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Family offered millions for their 1500-acre ranch. They rejected money to build a park there instead.

Rather than encouraging real-estate development that offered millions of dollars, the family chose to preserve the ranch's resources.

Family offered millions for their 1500-acre ranch. They rejected money to build a park there instead.
Cover Image Source: X | @nature_tx

In a world that's focused on actively urbanizing and building smart cities, it's refreshing to know that some people are big on preserving nature and its incredible resources. A Texas-based family is inspiring everyone with their decision to reject a $130 million offer from real-estate developers so that they could make their family's RGK ranch into a public park that spreads across more than 1500 acres, as per Texas Monthly. What was formerly a cattle ranch in Travis Country will soon become a nature conservancy that will welcome hikers, mountain bikers and adventure seekers.

Representative Image Source: Pexels | David McBee
Representative Image Source: Pexels | David McBee

In the early 1970s, a part of the RGK ranch was bought by George and Ronya Kozmetsky who then purchased more lands around their property which has currently extended to nearly 1600 acres. Now, the Kozmetskys would retain around 90 acres of what their grandparents have owned, including a house and a lake and sell the remaining lands to Travis County for $90 million. This selling price was far less than what the real-estate developers had offered the family to build more than 1400 houses and 150 acres of commercial development. Jordan Scott, son of Kozmetskys’ daughter Nadya Scott, told the media channel that preserving the ranch and making it into one of Travis County's nature parks was his mother's desire.  


Despite growing up in California, Jordan spent his summers in the wilderness of his family's ranch and wishes other children could experience the same. "To know those spaces will remain in their natural condition, and other people will have their own experiences seeing a ringtail cat or watching a 15-point buck walk out, to know what's going to stay with the people of Central Texas is what gives me the goosebumps," Scott told the Austin American-Statesman. Travis County's $90 million purchase wouldn't have been possible without the voters' approval of a $276 million bond for parks and land acquisition. Also, Nadya Scott made a generous donation of $30 million of her stake in the family ranch to support the county's budget for conservation.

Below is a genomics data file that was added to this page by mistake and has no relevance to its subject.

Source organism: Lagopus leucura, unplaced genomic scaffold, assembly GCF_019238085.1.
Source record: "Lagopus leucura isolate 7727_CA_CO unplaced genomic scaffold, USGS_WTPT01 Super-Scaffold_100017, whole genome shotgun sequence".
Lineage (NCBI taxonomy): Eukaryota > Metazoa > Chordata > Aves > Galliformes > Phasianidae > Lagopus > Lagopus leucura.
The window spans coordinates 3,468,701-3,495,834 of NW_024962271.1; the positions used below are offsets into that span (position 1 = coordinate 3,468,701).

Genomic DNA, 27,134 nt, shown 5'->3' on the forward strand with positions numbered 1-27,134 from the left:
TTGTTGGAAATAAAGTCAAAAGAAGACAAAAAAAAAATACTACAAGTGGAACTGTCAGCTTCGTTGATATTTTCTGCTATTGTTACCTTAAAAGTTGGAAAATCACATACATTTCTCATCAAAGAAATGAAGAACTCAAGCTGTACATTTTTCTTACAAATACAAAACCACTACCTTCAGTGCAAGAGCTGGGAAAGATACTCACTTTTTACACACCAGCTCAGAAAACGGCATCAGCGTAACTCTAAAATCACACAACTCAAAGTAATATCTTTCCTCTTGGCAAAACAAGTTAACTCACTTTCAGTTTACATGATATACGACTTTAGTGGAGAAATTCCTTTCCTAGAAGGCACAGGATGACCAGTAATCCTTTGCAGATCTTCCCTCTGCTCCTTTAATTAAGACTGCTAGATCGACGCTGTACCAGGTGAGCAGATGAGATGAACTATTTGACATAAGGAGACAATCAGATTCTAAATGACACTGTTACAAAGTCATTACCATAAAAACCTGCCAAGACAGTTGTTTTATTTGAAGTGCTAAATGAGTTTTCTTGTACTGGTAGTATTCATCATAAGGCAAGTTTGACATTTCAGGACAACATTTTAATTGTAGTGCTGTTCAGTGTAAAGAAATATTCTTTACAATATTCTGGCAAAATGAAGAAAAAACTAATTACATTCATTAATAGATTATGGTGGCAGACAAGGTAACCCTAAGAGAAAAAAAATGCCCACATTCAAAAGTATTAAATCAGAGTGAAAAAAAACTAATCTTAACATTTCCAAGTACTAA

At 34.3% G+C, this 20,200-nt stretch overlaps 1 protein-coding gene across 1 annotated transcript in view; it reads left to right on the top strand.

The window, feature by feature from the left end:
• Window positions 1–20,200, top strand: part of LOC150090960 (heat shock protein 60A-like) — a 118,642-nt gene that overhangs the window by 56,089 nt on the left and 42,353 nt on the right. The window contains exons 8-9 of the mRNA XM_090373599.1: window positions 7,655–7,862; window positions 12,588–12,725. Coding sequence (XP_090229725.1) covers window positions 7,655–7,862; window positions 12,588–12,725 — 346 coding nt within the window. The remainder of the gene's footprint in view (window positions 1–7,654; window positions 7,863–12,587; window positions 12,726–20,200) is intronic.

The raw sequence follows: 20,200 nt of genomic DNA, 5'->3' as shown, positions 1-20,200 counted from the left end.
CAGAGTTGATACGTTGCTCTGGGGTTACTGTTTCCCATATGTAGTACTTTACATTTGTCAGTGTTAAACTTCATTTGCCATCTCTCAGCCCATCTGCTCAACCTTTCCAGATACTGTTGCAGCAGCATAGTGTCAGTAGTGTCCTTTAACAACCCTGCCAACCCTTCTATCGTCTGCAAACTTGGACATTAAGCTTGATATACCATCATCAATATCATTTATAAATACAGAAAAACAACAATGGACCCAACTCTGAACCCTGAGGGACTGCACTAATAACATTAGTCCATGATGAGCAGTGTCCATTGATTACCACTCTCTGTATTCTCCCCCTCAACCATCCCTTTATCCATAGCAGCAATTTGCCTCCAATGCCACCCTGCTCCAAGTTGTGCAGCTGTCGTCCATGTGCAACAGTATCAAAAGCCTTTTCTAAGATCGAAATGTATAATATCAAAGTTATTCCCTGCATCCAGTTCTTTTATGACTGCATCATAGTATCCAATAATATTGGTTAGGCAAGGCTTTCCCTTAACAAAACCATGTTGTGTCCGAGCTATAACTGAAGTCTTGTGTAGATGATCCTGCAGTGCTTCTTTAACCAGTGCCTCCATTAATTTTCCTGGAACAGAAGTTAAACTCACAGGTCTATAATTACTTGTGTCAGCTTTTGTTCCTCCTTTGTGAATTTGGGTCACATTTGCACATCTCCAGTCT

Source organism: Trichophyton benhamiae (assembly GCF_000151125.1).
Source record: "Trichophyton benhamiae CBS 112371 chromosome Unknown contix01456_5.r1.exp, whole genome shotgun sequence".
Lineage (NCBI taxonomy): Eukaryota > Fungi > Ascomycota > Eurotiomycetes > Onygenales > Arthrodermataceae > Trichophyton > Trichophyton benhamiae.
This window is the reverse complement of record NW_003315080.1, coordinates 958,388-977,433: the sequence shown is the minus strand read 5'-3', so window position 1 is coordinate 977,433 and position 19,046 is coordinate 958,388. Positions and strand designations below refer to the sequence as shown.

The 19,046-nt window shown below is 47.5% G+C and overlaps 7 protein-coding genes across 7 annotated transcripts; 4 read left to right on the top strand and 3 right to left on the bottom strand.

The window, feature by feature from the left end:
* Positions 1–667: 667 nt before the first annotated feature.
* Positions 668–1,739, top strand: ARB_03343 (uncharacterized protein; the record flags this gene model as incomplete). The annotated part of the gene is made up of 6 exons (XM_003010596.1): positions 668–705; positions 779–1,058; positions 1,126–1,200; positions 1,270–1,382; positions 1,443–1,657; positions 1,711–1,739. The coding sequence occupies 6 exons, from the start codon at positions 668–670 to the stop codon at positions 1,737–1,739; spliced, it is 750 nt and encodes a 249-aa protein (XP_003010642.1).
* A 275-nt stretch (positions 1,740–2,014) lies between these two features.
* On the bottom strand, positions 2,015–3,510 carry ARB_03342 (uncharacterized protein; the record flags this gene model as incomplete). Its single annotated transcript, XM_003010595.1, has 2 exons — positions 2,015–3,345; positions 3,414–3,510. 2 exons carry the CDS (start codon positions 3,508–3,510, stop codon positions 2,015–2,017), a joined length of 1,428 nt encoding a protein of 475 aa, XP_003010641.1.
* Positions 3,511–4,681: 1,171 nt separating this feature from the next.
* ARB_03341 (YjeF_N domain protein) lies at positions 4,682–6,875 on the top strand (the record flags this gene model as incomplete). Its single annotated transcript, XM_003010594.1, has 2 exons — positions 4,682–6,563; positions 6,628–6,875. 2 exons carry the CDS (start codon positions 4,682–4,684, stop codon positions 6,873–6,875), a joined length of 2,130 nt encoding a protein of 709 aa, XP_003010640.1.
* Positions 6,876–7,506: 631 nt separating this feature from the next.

Representative Image Source: Pexels | Andre Tanase
Representative Image Source: Pexels | Andre Tanase

Travis County and the Nature Conservancy have been collaborating with the Kozmetskys for over two decades to implement the conservation of the ranch area. RGK ranch would add to the stunning natural resources and hiking trails that surround the Hamilton Pool Preserve and would be an extension of Milton Reimers Ranch Park. "We’re not intending to put a lot of development on the property. This park is going to be developed similar to Reimers Ranch Park—kind of a wilderness park with trails, parking, and a bathroom or two," said Travis County Parks Director, Charles Bergh. 

While everyone initially thought of the RGK ranch as a cattle ranch, in the past 20 years, its rich wildlife habitat and watersheds feeding into Bee Creek and Lake Travis made it a significant nature preserve. The lush green hill terrain and canyons in the ranch are home to foxes, ringtail cats, bobcats and even the highly endangered bird species, golden-cheeked warbler. With the Reimer's Ranch park that offers scenic hiking trails just half a mile away from RGK Ranch, the Travis County officials hope that their latest acquisition would connect both the parks, making it a significant target for nature lovers. 

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